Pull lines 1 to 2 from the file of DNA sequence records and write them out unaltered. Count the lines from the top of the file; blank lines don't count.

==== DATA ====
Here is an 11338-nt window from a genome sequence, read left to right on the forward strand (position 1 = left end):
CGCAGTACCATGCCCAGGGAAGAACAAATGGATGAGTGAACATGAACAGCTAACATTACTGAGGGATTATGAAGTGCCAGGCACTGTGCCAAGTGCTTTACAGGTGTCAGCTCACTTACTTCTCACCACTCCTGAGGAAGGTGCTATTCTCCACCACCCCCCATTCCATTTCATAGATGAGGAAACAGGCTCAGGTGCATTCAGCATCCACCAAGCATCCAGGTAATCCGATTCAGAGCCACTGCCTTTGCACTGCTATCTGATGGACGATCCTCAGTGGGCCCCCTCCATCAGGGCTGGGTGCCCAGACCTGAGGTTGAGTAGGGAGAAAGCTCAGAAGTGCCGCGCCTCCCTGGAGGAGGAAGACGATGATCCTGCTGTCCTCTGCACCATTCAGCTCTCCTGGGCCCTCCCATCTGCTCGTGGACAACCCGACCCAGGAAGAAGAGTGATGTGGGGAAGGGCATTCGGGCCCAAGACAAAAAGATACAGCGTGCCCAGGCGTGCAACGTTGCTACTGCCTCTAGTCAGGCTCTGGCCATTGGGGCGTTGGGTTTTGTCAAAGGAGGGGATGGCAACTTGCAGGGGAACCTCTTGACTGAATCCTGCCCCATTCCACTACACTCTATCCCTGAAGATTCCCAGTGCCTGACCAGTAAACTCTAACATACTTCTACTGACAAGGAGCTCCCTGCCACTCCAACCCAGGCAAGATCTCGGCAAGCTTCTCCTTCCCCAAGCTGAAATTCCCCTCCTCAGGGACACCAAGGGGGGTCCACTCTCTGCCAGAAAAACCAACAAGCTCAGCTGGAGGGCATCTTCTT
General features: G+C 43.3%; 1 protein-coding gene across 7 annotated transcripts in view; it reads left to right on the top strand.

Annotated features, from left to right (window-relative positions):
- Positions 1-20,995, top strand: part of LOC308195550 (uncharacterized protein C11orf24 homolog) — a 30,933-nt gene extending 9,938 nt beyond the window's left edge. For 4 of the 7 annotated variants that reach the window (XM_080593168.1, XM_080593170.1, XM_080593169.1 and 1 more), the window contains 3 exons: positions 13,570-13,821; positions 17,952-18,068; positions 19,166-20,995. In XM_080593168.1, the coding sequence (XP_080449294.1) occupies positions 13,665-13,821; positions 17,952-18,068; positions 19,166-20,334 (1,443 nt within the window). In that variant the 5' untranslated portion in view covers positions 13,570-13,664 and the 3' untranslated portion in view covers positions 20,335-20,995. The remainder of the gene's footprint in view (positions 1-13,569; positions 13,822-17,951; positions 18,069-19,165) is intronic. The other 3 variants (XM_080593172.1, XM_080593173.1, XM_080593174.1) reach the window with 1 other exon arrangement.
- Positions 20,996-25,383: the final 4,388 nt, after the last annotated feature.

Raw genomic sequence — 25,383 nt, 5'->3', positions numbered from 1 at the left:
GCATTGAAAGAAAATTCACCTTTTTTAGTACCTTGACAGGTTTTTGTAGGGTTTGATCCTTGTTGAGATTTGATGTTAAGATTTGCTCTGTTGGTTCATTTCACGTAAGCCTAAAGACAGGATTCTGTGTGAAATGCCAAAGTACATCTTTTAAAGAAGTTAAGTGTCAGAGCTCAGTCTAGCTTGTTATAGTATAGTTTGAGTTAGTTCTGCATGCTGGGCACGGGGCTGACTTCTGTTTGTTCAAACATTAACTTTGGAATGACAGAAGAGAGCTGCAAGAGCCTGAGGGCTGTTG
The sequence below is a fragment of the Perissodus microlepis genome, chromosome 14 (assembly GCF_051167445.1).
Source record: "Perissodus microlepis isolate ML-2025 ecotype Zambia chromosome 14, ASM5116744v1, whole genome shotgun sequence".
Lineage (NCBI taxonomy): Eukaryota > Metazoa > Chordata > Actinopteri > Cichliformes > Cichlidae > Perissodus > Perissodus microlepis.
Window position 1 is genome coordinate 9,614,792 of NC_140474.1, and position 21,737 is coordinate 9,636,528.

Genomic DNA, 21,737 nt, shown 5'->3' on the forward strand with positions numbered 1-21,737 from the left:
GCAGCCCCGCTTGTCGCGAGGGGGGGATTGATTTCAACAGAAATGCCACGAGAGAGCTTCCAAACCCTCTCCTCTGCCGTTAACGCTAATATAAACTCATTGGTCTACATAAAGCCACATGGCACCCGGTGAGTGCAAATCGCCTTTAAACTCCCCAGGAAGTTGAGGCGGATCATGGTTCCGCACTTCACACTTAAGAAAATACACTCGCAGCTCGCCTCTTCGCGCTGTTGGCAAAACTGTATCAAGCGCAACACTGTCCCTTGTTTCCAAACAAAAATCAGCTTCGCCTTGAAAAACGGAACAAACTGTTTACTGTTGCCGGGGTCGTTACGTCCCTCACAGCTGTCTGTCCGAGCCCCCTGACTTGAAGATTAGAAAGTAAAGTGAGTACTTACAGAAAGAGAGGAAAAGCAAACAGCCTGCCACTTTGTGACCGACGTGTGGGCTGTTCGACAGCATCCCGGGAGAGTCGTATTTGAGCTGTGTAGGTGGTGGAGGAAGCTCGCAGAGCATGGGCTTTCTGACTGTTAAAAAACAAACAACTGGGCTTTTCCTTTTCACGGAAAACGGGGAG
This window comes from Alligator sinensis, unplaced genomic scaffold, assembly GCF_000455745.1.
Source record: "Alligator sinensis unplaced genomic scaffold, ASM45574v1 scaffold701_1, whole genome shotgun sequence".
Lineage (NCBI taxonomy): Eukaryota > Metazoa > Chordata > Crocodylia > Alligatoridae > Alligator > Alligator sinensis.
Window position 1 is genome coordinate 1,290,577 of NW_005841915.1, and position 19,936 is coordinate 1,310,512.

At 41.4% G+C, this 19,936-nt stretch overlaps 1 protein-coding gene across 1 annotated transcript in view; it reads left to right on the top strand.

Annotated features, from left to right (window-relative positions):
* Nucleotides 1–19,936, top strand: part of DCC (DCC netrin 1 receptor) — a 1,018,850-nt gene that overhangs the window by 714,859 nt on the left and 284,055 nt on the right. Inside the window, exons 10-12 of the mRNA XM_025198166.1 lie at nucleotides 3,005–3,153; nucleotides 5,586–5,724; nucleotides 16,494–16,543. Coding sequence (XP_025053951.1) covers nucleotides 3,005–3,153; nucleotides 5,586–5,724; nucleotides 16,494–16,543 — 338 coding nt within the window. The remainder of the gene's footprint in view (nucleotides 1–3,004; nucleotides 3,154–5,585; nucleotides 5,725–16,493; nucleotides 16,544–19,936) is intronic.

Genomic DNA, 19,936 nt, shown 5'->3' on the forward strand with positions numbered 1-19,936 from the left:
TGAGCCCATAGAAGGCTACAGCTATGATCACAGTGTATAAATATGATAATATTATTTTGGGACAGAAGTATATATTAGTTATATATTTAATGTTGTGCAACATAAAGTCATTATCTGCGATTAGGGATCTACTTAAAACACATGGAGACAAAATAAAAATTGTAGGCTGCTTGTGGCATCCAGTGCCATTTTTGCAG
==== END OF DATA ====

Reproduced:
Here is an 11338-nt window from a genome sequence, read left to right on the forward strand (position 1 = left end):
CGCAGTACCATGCCCAGGGAAGAACAAATGGATGAGTGAACATGAACAGCTAACATTACTGAGGGATTATGAAGTGCCAGGCACTGTGCCAAGTGCTTTACAGGTGTCAGCTCACTTACTTCTCACCACTCCTGAGGAAGGTGCTATTCTCCACCACCCCCCATTCCATTTCATAGATGAGGAAACAGGCTCAGGTGCATTCAGCATCCACCAAGCATCCAGGTAATCCGATTCAGAGCCACTGCCTTTGCACTGCTATCTGATGGACGATCCTCAGTGGGCCCCCTCCATCAGGGCTGGGTGCCCAGACCTGAGGTTGAGTAGGGAGAAAGCTCAGAAGTGCCGCGCCTCCCTGGAGGAGGAAGACGATGATCCTGCTGTCCTCTGCACCATTCAGCTCTCCTGGGCCCTCCCATCTGCTCGTGGACAACCCGACCCAGGAAGAAGAGTGATGTGGGGAAGGGCATTCGGGCCCAAGACAAAAAGATACAGCGTGCCCAGGCGTGCAACGTTGCTACTGCCTCTAGTCAGGCTCTGGCCATTGGGGCGTTGGGTTTTGTCAAAGGAGGGGATGGCAACTTGCAGGGGAACCTCTTGACTGAATCCTGCCCCATTCCACTACACTCTATCCCTGAAGATTCCCAGTGCCTGACCAGTAAACTCTAACATACTTCTACTGACAAGGAGCTCCCTGCCACTCCAACCCAGGCAAGATCTCGGCAAGCTTCTCCTTCCCCAAGCTGAAATTCCCCTCCTCAGGGACACCAAGGGGGGTCCACTCTCTGCCAGAAAAACCAACAAGCTCAGCTGGAGGGCATCTTCTT